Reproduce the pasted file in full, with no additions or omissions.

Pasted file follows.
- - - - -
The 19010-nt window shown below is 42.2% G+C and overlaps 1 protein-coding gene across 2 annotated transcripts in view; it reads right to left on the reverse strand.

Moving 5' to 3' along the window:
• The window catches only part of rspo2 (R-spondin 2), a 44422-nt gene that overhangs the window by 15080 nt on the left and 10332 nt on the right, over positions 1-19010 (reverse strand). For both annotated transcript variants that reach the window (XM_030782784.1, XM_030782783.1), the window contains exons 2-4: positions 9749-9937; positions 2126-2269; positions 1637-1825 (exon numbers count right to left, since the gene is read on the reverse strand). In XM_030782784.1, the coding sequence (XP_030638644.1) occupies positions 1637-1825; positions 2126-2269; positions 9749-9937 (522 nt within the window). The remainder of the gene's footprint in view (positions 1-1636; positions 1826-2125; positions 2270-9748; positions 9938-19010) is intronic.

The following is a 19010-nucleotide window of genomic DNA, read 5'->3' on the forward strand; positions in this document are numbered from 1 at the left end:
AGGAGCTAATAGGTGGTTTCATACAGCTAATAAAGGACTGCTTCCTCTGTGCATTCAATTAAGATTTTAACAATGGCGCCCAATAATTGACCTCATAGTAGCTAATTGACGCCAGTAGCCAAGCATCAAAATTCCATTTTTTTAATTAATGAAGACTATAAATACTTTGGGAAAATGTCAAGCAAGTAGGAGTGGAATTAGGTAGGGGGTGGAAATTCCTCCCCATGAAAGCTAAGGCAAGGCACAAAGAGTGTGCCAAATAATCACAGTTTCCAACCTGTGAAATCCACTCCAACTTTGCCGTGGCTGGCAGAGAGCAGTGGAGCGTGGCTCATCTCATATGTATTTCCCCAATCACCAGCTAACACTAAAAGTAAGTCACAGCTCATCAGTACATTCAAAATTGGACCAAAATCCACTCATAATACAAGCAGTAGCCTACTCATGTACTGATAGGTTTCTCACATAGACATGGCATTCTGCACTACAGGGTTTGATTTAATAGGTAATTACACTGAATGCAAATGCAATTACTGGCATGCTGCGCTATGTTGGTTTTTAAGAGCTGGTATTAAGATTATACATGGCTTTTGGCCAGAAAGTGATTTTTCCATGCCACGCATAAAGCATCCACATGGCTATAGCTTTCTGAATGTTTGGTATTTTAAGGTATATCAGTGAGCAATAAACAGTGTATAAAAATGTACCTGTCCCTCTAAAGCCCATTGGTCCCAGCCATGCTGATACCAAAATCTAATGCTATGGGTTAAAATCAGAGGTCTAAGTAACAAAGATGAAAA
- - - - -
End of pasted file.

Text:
The 19010-nt window shown below is 42.2% G+C and overlaps 1 protein-coding gene across 2 annotated transcripts in view; it reads right to left on the reverse strand.

Moving 5' to 3' along the window:
• The window catches only part of rspo2 (R-spondin 2), a 44422-nt gene that overhangs the window by 15080 nt on the left and 10332 nt on the right, over positions 1-19010 (reverse strand). For both annotated transcript variants that reach the window (XM_030782784.1, XM_030782783.1), the window contains exons 2-4: positions 9749-9937; positions 2126-2269; positions 1637-1825 (exon numbers count right to left, since the gene is read on the reverse strand). In XM_030782784.1, the coding sequence (XP_030638644.1) occupies positions 1637-1825; positions 2126-2269; positions 9749-9937 (522 nt within the window). The remainder of the gene's footprint in view (positions 1-1636; positions 1826-2125; positions 2270-9748; positions 9938-19010) is intronic.

The following is a 19010-nucleotide window of genomic DNA, read 5'->3' on the forward strand; positions in this document are numbered from 1 at the left end:
AGGAGCTAATAGGTGGTTTCATACAGCTAATAAAGGACTGCTTCCTCTGTGCATTCAATTAAGATTTTAACAATGGCGCCCAATAATTGACCTCATAGTAGCTAATTGACGCCAGTAGCCAAGCATCAAAATTCCATTTTTTTAATTAATGAAGACTATAAATACTTTGGGAAAATGTCAAGCAAGTAGGAGTGGAATTAGGTAGGGGGTGGAAATTCCTCCCCATGAAAGCTAAGGCAAGGCACAAAGAGTGTGCCAAATAATCACAGTTTCCAACCTGTGAAATCCACTCCAACTTTGCCGTGGCTGGCAGAGAGCAGTGGAGCGTGGCTCATCTCATATGTATTTCCCCAATCACCAGCTAACACTAAAAGTAAGTCACAGCTCATCAGTACATTCAAAATTGGACCAAAATCCACTCATAATACAAGCAGTAGCCTACTCATGTACTGATAGGTTTCTCACATAGACATGGCATTCTGCACTACAGGGTTTGATTTAATAGGTAATTACACTGAATGCAAATGCAATTACTGGCATGCTGCGCTATGTTGGTTTTTAAGAGCTGGTATTAAGATTATACATGGCTTTTGGCCAGAAAGTGATTTTTCCATGCCACGCATAAAGCATCCACATGGCTATAGCTTTCTGAATGTTTGGTATTTTAAGGTATATCAGTGAGCAATAAACAGTGTATAAAAATGTACCTGTCCCTCTAAAGCCCATTGGTCCCAGCCATGCTGATACCAAAATCTAATGCTATGGGTTAAAATCAGAGGTCTAAGTAACAAAGATGAAAA